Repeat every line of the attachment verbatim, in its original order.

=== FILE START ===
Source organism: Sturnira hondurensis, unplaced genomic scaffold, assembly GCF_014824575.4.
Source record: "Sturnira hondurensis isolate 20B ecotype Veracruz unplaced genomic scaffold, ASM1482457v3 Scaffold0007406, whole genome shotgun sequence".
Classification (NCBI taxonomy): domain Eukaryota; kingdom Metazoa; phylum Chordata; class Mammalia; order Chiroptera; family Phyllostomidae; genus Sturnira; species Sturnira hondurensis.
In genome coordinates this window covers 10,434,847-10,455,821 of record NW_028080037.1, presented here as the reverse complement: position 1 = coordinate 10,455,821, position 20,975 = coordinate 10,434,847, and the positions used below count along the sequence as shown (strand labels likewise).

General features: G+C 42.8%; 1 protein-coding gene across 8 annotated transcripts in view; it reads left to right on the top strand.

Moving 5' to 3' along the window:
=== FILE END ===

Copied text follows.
Source organism: Sturnira hondurensis, unplaced genomic scaffold, assembly GCF_014824575.4.
Source record: "Sturnira hondurensis isolate 20B ecotype Veracruz unplaced genomic scaffold, ASM1482457v3 Scaffold0007406, whole genome shotgun sequence".
Classification (NCBI taxonomy): domain Eukaryota; kingdom Metazoa; phylum Chordata; class Mammalia; order Chiroptera; family Phyllostomidae; genus Sturnira; species Sturnira hondurensis.
In genome coordinates this window covers 10,434,847-10,455,821 of record NW_028080037.1, presented here as the reverse complement: position 1 = coordinate 10,455,821, position 20,975 = coordinate 10,434,847, and the positions used below count along the sequence as shown (strand labels likewise).

General features: G+C 42.8%; 1 protein-coding gene across 8 annotated transcripts in view; it reads left to right on the top strand.

Moving 5' to 3' along the window: